The Tarotcast - May 25, 2017
The High Priestess, The Hanged Man, Two of Wands from The Röhrig Tarot deck, created by Carl-W. Röhrig © US Games, Inc.

There are a lot of 2's in this week's reading.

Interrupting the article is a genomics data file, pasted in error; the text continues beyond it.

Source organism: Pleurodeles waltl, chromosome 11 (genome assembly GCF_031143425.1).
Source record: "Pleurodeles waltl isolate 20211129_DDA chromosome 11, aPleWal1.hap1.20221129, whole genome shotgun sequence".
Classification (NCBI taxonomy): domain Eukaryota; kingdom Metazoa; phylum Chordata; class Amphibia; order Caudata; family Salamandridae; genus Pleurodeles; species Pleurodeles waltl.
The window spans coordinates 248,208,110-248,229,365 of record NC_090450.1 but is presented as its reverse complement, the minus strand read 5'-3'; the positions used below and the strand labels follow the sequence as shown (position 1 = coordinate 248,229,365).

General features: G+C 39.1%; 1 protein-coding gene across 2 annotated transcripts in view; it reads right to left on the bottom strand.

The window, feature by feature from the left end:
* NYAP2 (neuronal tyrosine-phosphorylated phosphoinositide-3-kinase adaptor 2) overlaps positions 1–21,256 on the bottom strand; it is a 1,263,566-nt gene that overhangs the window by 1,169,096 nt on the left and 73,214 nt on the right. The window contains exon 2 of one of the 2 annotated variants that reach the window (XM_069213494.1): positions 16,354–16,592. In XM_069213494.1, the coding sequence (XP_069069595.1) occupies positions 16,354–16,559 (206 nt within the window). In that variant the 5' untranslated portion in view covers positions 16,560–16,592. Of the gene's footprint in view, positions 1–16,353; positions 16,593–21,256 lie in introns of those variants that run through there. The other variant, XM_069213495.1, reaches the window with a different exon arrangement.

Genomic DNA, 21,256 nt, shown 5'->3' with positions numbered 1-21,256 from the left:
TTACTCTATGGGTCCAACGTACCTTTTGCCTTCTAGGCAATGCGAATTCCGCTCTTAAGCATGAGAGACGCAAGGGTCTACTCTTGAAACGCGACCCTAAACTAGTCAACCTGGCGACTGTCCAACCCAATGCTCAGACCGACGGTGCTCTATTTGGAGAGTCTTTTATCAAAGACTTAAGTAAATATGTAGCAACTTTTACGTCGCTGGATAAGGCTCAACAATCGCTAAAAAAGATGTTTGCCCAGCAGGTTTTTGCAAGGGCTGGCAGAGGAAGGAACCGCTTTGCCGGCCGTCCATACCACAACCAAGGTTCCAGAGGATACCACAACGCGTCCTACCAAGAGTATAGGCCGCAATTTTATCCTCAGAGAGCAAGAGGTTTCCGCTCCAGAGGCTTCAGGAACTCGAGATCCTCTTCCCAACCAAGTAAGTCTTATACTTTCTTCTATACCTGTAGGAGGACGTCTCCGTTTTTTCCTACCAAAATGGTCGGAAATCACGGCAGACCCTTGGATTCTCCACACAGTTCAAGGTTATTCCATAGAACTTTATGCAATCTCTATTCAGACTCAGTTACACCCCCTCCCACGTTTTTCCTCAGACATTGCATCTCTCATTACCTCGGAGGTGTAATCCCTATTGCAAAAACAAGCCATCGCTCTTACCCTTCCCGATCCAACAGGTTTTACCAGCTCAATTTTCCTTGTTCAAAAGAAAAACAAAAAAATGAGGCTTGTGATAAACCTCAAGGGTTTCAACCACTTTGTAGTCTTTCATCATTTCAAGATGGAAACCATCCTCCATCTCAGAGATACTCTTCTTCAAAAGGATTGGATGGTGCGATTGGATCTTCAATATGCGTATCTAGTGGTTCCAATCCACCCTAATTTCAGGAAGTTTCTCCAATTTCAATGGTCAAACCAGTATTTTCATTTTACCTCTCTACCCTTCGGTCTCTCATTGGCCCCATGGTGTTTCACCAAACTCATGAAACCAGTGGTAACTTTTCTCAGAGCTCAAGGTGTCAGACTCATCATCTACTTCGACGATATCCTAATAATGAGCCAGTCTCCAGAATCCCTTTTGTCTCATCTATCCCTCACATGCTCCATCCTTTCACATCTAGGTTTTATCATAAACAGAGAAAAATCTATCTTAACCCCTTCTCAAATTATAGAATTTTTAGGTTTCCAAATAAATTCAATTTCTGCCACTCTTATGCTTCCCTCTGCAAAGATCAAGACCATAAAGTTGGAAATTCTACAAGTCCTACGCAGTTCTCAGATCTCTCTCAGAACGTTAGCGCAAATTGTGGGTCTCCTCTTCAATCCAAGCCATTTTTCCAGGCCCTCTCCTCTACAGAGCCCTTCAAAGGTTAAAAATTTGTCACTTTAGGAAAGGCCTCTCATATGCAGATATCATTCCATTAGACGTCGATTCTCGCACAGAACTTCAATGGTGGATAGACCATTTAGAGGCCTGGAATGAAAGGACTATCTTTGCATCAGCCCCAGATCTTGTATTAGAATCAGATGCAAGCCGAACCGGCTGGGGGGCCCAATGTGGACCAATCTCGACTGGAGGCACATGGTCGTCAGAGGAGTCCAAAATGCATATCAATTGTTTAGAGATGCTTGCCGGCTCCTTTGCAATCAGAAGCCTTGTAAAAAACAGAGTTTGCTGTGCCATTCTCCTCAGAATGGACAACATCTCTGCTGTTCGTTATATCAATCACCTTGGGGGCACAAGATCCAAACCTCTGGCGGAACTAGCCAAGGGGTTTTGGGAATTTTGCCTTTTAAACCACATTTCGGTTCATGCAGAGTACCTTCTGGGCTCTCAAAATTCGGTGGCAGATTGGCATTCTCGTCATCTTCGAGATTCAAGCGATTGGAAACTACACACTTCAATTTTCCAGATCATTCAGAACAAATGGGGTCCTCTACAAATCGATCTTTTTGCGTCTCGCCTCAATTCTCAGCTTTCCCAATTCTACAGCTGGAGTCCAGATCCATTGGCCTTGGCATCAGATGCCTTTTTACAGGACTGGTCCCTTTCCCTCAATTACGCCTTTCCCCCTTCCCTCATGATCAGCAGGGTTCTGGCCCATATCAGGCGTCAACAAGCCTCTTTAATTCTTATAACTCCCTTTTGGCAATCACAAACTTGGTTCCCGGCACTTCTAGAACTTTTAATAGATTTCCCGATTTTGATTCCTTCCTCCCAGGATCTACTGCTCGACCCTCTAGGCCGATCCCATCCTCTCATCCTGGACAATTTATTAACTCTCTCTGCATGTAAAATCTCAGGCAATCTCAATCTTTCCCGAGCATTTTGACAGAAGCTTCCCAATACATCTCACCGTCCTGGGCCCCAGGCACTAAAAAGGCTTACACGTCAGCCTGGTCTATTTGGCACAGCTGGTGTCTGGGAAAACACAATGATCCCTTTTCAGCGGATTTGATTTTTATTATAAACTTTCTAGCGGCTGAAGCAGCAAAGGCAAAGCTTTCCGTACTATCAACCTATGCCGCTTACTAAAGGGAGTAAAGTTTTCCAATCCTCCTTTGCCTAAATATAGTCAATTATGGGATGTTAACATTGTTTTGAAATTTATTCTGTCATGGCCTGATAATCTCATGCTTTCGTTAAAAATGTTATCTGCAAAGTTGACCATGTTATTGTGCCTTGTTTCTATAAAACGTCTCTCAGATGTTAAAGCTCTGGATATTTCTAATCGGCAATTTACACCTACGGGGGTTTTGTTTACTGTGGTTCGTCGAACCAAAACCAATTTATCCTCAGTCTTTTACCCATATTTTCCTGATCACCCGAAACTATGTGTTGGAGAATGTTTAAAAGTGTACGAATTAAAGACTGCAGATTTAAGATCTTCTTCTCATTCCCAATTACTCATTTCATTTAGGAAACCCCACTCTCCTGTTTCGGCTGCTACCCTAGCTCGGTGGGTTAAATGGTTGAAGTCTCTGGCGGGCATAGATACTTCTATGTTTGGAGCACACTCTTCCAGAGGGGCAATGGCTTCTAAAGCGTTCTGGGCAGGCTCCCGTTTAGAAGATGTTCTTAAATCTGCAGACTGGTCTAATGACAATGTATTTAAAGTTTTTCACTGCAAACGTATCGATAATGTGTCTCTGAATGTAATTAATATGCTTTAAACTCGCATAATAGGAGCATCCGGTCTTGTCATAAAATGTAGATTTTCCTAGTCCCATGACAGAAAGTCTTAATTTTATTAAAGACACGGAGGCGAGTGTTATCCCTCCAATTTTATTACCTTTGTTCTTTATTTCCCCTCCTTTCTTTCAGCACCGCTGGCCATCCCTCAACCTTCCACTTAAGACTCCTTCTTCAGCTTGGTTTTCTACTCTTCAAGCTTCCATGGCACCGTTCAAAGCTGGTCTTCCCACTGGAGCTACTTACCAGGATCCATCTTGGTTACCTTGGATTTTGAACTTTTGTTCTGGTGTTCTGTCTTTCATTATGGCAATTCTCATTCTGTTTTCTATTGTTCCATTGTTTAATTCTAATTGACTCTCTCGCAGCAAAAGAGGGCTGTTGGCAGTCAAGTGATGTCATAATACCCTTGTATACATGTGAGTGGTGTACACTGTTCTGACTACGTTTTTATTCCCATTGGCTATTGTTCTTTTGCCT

From the II of The High Priestess and the Two of Wands, to the 2 in The Hanged Man and his two legs suspended in mid-air (making the shape of a "4," interestingly), the rope tied to his ankle separating the II from the X. Twos. And what of that circle overlaying his foot, as if highlighting his heel? Curiouser and curiouser. All the 2's. Twos everywhere. Too many twos? Is there something that's two much? Put it this way: we have a lot of water in the first two cards of this reading - indirectly in the first card, and directly in the second. It might currently feel like too much water. Let's see why. The High Priestess corresponds to the Moon - and in the card the Moon is taking centre stage along with the head of the Priestess herself. They are, at their essence, one and the same: The Priestess is lunar. As the bringer of veiled knowledge, she reflects those hidden aspects of consciousness to us in the same way that the Moon reflects the light of a concealed Sun. And the Moon draws the tides, while we - as emotional creatures swayed by what shifts in our oceanic depths - are drawn along with it, subject to its psychic, emotional, and physical ebb and flow. The Hanged Man corresponds to Neptune, Roman god of the sea. For good reason: The Hanged Man describes a state where you and your life are metaphorically suspended and up-ended so that you have the time and opportunity to take a dip into the dream-like realm of the unconscious. Like The High Priestess, The Hanged Man depicts a reflection of what has remained hidden until now. The difference is that, with The High Priestess, you are the one doing the reflecting: there is the availability of hidden information that you can divine for yourself, or have divined for you. With The Hanged Man, however, you pretty much don't have a choice about the matter. You're getting dunked into the unconscious one way or another. In The Hanged Man, you are a stranger hanging out (to dry?) in a strange land, while The High Priestess is very much in her element. Which brings me back to the phrase, "curiouser and curiouser." It may be that in some way you are used to a bit of reflection, or receiving information from the unconscious in one form or another. Maybe you follow your intuition. Maybe you dream. Perhaps you day-dream, or you surrender to creative forces - whether those forces take the form of a particular art, or you simply feel aware of a thinning of the veil and the sense that there is more to life than the one you experience on the surface, in the day-to-day. However, when The High Priestess and The Hanged Man come together like this, then the lines between what is conscious and unconscious get a little more blurred. You may feel there are forces at play that go beyond your usual tête-à-têtes with the unseen and with your intuition. Instead of being at a distance, this watery world may feel immersive. Instead of looking into a magic mirror, it could feel like you're stepping through it. What you need to find are your sea legs. Both of them. You'll need them if you're going to navigate this new sensation of being in two worlds at once. Good thing you have The High Priestess as an archetype, then. She may not be of that immersive Neptunian world of The Hanged Man, but she knows how to be in it. Why? Because she speaks its language. The High Priestess is fluent in the language of intuition, which is the language of metaphor, dream, poetry, sensation. It is non-verbal. It is felt rather than thought; it is sensed rather than seen. Her eyes are closed. She looks within. She finds that reflection. She trusts her connection to it. Because she is the connection. She doesn't speak of wishes, or desires. She doesn't get swayed by opinion or censure - her own or others'. Her attachment to what she is hearing is lunar-cool; it is passive. Judgements, and agendas constellated through thoughts or strong emotions, are not in her vocabulary. She sees; she speaks what she sees, remaining as true as she can to the spirit of what she intuits. When you learn the language of intuition, and learn to separate it from emotion and memory, then The Hanged Man can be a place of revelation, where you can heal (heel?) from what it is that caused you to need to be strung up in the first place. Paradoxically, this art of subtlety in feeling out the waters of the unconscious brings you to the third card, and the experience of the kind of active, focused, and fiery agency that can only mean that you've landed in the realm of the Wands. By adjusting your vision to your new environment - one where those lines between what is literal and what is metaphorical, what feels real and unreal, are permeable - you find a new way of seeing and being in your life. What once seemed strange and perhaps uncomfortable becomes navigable. You simply had to change your perspective and learn its language. When you do this, things become clearer. There may be a sense of renewed purpose, and a capacity to take charge. Reflection leads to action. You may even feel like you were made for this. Which isn't strictly true. You weren't made for this. You become the one who is making it. Astrology Correspondences: The High Priestess (Moon), The Hanged Man (Neptune), Two of Wands (Mars in Aries)

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